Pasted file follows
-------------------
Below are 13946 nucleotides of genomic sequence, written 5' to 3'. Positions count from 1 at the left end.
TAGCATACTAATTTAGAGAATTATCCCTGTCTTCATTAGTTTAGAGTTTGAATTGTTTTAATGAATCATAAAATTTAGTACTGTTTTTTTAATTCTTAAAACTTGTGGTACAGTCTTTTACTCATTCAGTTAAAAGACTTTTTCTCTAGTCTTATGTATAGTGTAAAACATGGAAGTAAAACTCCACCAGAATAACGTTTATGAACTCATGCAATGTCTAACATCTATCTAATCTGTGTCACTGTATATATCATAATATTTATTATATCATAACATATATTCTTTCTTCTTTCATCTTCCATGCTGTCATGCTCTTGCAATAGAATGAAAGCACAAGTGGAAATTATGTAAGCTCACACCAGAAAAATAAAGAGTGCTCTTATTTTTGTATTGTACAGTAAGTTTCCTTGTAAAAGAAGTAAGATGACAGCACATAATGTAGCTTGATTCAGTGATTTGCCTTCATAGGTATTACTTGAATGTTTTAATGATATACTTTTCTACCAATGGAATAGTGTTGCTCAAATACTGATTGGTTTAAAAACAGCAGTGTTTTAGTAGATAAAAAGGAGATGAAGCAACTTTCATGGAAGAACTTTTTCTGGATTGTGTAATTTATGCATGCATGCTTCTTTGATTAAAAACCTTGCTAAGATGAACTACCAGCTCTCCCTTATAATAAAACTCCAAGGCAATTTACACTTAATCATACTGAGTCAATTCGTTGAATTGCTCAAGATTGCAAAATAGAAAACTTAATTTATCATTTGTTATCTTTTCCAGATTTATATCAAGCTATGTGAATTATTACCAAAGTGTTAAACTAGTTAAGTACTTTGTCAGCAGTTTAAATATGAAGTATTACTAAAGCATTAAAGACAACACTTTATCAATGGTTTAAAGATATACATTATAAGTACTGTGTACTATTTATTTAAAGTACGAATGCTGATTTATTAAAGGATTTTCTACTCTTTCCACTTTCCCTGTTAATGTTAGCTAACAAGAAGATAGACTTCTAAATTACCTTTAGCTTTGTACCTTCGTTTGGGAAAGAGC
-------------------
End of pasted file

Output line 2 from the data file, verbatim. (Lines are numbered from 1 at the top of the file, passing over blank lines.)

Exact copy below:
TAGCATACTAATTTAGAGAATTATCCCTGTCTTCATTAGTTTAGAGTTTGAATTGTTTTAATGAATCATAAAATTTAGTACTGTTTTTTTAATTCTTAAAACTTGTGGTACAGTCTTTTACTCATTCAGTTAAAAGACTTTTTCTCTAGTCTTATGTATAGTGTAAAACATGGAAGTAAAACTCCACCAGAATAACGTTTATGAACTCATGCAATGTCTAACATCTATCTAATCTGTGTCACTGTATATATCATAATATTTATTATATCATAACATATATTCTTTCTTCTTTCATCTTCCATGCTGTCATGCTCTTGCAATAGAATGAAAGCACAAGTGGAAATTATGTAAGCTCACACCAGAAAAATAAAGAGTGCTCTTATTTTTGTATTGTACAGTAAGTTTCCTTGTAAAAGAAGTAAGATGACAGCACATAATGTAGCTTGATTCAGTGATTTGCCTTCATAGGTATTACTTGAATGTTTTAATGATATACTTTTCTACCAATGGAATAGTGTTGCTCAAATACTGATTGGTTTAAAAACAGCAGTGTTTTAGTAGATAAAAAGGAGATGAAGCAACTTTCATGGAAGAACTTTTTCTGGATTGTGTAATTTATGCATGCATGCTTCTTTGATTAAAAACCTTGCTAAGATGAACTACCAGCTCTCCCTTATAATAAAACTCCAAGGCAATTTACACTTAATCATACTGAGTCAATTCGTTGAATTGCTCAAGATTGCAAAATAGAAAACTTAATTTATCATTTGTTATCTTTTCCAGATTTATATCAAGCTATGTGAATTATTACCAAAGTGTTAAACTAGTTAAGTACTTTGTCAGCAGTTTAAATATGAAGTATTACTAAAGCATTAAAGACAACACTTTATCAATGGTTTAAAGATATACATTATAAGTACTGTGTACTATTTATTTAAAGTACGAATGCTGATTTATTAAAGGATTTTCTACTCTTTCCACTTTCCCTGTTAATGTTAGCTAACAAGAAGATAGACTTCTAAATTACCTTTAGCTTTGTACCTTCGTTTGGGAAAGAGC